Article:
Now that a DNA sale is on at Family Tree DNA, my mind has turned to Frazer YDNA. I had thought that I had mentioned STR Trees and signature STRs for the Frazer family before. But after looking at my old Blogs, apparently I have not. I have talked about STR signatures, but will go into more detail here.
Present YDNA Testing of North Roscommon Frazer Descendants
At this time two male Frazer descendants have tested for YDNA. They are Paul and Jonathan.
Paul is two generations below on the left side and Jonathan is one generation below on the right side. If I have this chart right, that would mean that Paul and Jonathan are 6th cousins once removed. Their common ancestor was probably another Archibald Frazer born around 1690 who married a Mary. Both Paul and Jonathan have tested their YDNA for 67 STRs. YDNA tests male only lines – in this case if focuses on the Frazer Line .
A Signature STR
It would be interesting to know what the signature STR is for this Frazer ancestor born in 1690. How could we discover that? If we had many Frazer testers, we would like take the most common STR values and assume that those would be the oldest values. However, we only have two testers, so that would be difficult.
The problem with STRs is that they could go up or down. We would like the older STR signature to go to our 1690 Frazer. That means we have to go back in time a step to try to see which way the STRs are moving. The other thing is that we hope that they are moving in one direction only!
Jonathan represents the older Frazer line
In my past Blogs on the subject, I have assumed that Jonathan’s STRs represented the common Frazer ancestor more than Paul’s STRs. My reasoning was that Paul had very few matches at all levels. Usually at a lower STR level one has more matches. That said to me that Paul’s line’s STRs had mutated away from the ancestral signature. Here are the three differences between Jonathan’s and Paul’s STRs:
Jonathan’s results are on the top and Paul on the bottom. None of these STRs are very slow moving STRs. CDYa is a very fast moving STR. So fast, that some genetic genealogists don’t like to use this STR in their analyses.
The L664 Mode
It is my assumption that our Frazers are part of the R1a-L664 Haplogroup. That is based on the fact that usually this group has a value of the 388 STR of 10. That is the case for Paul and Jonathan. The mode is the STR value that is the most common. The mode is also assumed to the be representative of the oldest values. The L664 mode for the 391 STR is 10 and the mode for 576 STR is 18. That confirms my hunch that Jonathan has the oldest STRs. The mode for the CDYa STR is 33-39, which is a little more like Jonathan than Paul. However, as I’ve noted that STR can be unreliable – especially over long time frames.
Here are some of the other SNPs under the L664 Haplogroup:
How old is L664
It’s quite old. Here is the YFull Tree with dates:
Note that a common ancestor with another L664 person could go back 4100 years. That’s a long time. And our Frazer testers are not even confirmed to be L664. That means that their Frazer SNPs are still in the cave man ages. That is one reason why Big Y tests are needed. This YFull Tree above follows one branch down to where the common ancestors are 300 years ago. That is closer to where I would like to see our Frazer SNPs. Note that the YP1168 is also shown on the pink tree above. So while these SNP trees look quite innocent, it is not always obvious that they could represent close to 4,000 years.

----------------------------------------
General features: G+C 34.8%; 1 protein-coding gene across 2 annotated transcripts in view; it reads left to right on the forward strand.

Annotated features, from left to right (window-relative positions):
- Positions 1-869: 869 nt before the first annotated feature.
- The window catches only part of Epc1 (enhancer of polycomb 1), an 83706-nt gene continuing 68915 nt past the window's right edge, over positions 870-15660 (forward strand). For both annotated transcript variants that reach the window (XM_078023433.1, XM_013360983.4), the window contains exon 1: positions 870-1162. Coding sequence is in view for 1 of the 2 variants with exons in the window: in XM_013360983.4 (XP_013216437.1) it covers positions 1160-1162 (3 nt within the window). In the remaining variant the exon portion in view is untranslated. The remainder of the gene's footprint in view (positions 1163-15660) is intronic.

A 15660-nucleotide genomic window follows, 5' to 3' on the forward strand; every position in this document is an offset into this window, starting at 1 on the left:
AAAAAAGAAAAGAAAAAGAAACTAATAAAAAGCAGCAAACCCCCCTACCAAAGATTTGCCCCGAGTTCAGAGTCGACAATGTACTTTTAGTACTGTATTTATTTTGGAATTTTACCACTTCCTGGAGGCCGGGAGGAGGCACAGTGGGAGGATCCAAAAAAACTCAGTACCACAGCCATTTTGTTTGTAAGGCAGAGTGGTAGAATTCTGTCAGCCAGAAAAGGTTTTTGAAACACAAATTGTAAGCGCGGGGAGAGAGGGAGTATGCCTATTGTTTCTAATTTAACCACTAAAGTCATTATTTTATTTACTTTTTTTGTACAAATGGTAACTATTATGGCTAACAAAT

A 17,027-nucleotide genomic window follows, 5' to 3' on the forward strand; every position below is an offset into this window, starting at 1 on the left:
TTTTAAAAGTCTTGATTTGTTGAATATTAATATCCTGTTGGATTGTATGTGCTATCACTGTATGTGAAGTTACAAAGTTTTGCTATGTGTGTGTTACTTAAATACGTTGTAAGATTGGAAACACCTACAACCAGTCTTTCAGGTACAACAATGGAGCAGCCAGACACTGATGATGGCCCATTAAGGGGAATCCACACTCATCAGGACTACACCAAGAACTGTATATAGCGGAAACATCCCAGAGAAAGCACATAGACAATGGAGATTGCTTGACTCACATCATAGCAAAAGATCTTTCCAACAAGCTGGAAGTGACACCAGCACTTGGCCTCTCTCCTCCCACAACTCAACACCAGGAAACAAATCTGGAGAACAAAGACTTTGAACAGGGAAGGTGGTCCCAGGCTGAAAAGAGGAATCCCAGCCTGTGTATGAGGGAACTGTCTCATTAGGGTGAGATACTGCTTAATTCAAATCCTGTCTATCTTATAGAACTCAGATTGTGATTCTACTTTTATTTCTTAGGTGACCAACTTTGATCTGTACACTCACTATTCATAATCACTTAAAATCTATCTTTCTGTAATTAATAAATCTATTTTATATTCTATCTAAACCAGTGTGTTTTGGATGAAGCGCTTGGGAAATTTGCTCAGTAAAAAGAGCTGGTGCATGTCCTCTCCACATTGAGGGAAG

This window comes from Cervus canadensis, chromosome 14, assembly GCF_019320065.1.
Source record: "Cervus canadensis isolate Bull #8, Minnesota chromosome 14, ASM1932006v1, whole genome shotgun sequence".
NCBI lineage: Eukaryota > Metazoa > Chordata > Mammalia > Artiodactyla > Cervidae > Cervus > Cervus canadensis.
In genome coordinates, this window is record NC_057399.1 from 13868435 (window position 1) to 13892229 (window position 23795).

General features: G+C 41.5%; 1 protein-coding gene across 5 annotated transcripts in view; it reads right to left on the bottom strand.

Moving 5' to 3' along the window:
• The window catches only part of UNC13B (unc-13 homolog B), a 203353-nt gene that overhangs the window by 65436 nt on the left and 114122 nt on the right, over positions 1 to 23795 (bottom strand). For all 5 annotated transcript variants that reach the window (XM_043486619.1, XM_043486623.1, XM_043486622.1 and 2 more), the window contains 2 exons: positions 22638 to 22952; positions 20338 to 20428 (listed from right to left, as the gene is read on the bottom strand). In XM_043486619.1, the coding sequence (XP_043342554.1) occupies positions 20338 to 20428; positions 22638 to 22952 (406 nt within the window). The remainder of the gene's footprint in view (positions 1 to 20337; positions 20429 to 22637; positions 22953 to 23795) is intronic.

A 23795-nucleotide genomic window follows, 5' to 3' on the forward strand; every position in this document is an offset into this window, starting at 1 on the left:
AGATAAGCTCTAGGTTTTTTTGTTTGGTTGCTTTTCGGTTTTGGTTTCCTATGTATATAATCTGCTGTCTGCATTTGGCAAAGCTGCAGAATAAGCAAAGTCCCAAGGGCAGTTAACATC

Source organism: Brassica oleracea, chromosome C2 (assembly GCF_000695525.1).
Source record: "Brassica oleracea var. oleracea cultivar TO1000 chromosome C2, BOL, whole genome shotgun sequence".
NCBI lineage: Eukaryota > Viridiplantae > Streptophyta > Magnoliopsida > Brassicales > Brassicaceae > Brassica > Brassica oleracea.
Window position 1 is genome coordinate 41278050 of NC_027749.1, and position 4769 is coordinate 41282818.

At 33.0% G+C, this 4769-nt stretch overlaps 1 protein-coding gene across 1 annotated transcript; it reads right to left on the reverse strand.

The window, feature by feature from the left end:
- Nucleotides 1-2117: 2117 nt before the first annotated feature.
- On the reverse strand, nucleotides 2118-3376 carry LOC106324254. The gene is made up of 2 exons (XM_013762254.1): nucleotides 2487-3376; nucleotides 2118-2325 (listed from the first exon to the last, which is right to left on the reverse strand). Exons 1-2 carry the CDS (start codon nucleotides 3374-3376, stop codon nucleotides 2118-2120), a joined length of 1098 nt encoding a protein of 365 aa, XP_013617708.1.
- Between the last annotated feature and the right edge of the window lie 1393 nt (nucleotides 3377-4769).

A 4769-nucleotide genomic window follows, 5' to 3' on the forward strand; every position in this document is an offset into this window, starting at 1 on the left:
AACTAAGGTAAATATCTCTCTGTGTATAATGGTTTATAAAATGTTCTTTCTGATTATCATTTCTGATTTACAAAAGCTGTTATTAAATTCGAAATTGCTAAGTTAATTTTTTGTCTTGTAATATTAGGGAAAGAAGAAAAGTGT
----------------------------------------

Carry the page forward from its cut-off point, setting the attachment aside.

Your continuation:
The North Roscommon Frazer mode based on the l664 mode
In order to get our Frazer mode, I would just have to look at the STRs that the Frazer have that are different than the L664 Mode. The L664 is the going back in time Haplogroup that I mentioned above.
Above, I left out those Frazer STRs that were the same as the L664 mode. Of these STRs, the 450 is likely the most significant as it has the lowest likelihood of mutating. That is shown in orange with a value of 0.200.
Putting It All Together In a Simple Frazer Tree
Here is a simple tree:
A few comments:
- There may be some refinements to this Frazer Ancestor Signature STR, but this is the main idea.
- It seems odd that Jonathan would have no STR mutations between 1690 and when he was born. It is likely that he has had mutations – probably with one of the faster mutating STRs
- A new Frazer descendant has ordered a 67 STR test. He is on the Archibald line, so that should clarify things there as far as where the mutations happened.
Keep an Eye on the Grants
By YDNA, the Grants seem related to Frazers. I am assuming the relation goes back in time in Scotland. I don’t know if this break happened before the adoption of surnames or after. Here is a Grant/Frazer Tree I had made some time ago:
- The Frazers could be related to other Scots Lines. However, this one seemed to stand out.
- I took the STR signature concept I brought up in this blog and applied it further back in time and have a Grant/Frazer Ancestor signature at the top.
- In this scenario, the only genetic difference between a common Grant/Frazer ancestor and a Frazer ancestor is the 447 STR.
Things to Come
- Pat has ordered a 67 STR test for her male cousin and a Family Finder test for his sister
- Joanna and I have ordered BigY tests for Jonathan and Paul.
- With all this YDNA testing we are coming from the distant past into the less distant path. The goal is to confirm our Frazer Lines and connect with some as yet unknown Frazer Lines.
- The three pronged attack is: genealogy, autosomal DNA testing for the last 250 years, and the Big Y to cover from perhaps 2,000 years ago to as recent as we can get. We will wait and see.
- The advantage of having two Big Y tests is that we should discover new SNPs that are unique to our branch of Frazers.
- I plan to use YFull to analyze Paul’s BigY results to get dates for the SNPs.